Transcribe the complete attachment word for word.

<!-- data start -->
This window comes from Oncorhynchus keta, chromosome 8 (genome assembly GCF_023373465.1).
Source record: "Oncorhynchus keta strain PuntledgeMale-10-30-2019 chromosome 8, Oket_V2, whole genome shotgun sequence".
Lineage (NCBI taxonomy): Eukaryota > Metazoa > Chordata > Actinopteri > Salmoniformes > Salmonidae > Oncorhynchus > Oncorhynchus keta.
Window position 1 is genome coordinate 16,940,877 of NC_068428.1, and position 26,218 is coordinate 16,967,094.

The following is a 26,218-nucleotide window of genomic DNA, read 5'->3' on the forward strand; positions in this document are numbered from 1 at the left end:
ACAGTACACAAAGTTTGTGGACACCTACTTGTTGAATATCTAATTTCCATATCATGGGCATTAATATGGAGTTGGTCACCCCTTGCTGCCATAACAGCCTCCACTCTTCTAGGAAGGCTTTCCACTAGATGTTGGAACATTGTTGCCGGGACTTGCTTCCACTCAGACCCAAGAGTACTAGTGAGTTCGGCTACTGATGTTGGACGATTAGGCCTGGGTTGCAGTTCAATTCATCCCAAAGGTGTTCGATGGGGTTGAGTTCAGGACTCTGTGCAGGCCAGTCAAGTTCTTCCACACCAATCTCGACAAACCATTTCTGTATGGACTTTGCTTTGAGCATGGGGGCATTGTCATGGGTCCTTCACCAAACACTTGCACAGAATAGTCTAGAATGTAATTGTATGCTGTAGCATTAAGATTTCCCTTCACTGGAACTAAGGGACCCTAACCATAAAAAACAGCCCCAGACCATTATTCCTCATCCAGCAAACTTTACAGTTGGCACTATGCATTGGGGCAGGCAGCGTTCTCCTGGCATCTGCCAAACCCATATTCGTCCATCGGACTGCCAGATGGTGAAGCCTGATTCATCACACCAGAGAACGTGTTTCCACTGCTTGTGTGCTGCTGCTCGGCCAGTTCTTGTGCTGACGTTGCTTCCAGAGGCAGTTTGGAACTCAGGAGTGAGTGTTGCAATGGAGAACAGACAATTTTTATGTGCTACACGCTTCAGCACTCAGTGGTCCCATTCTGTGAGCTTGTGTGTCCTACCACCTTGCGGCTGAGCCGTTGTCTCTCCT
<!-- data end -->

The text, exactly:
This window comes from Oncorhynchus keta, chromosome 8 (genome assembly GCF_023373465.1).
Source record: "Oncorhynchus keta strain PuntledgeMale-10-30-2019 chromosome 8, Oket_V2, whole genome shotgun sequence".
Lineage (NCBI taxonomy): Eukaryota > Metazoa > Chordata > Actinopteri > Salmoniformes > Salmonidae > Oncorhynchus > Oncorhynchus keta.
Window position 1 is genome coordinate 16,940,877 of NC_068428.1, and position 26,218 is coordinate 16,967,094.

The following is a 26,218-nucleotide window of genomic DNA, read 5'->3' on the forward strand; positions in this document are numbered from 1 at the left end:
ACAGTACACAAAGTTTGTGGACACCTACTTGTTGAATATCTAATTTCCATATCATGGGCATTAATATGGAGTTGGTCACCCCTTGCTGCCATAACAGCCTCCACTCTTCTAGGAAGGCTTTCCACTAGATGTTGGAACATTGTTGCCGGGACTTGCTTCCACTCAGACCCAAGAGTACTAGTGAGTTCGGCTACTGATGTTGGACGATTAGGCCTGGGTTGCAGTTCAATTCATCCCAAAGGTGTTCGATGGGGTTGAGTTCAGGACTCTGTGCAGGCCAGTCAAGTTCTTCCACACCAATCTCGACAAACCATTTCTGTATGGACTTTGCTTTGAGCATGGGGGCATTGTCATGGGTCCTTCACCAAACACTTGCACAGAATAGTCTAGAATGTAATTGTATGCTGTAGCATTAAGATTTCCCTTCACTGGAACTAAGGGACCCTAACCATAAAAAACAGCCCCAGACCATTATTCCTCATCCAGCAAACTTTACAGTTGGCACTATGCATTGGGGCAGGCAGCGTTCTCCTGGCATCTGCCAAACCCATATTCGTCCATCGGACTGCCAGATGGTGAAGCCTGATTCATCACACCAGAGAACGTGTTTCCACTGCTTGTGTGCTGCTGCTCGGCCAGTTCTTGTGCTGACGTTGCTTCCAGAGGCAGTTTGGAACTCAGGAGTGAGTGTTGCAATGGAGAACAGACAATTTTTATGTGCTACACGCTTCAGCACTCAGTGGTCCCATTCTGTGAGCTTGTGTGTCCTACCACCTTGCGGCTGAGCCGTTGTCTCTCCT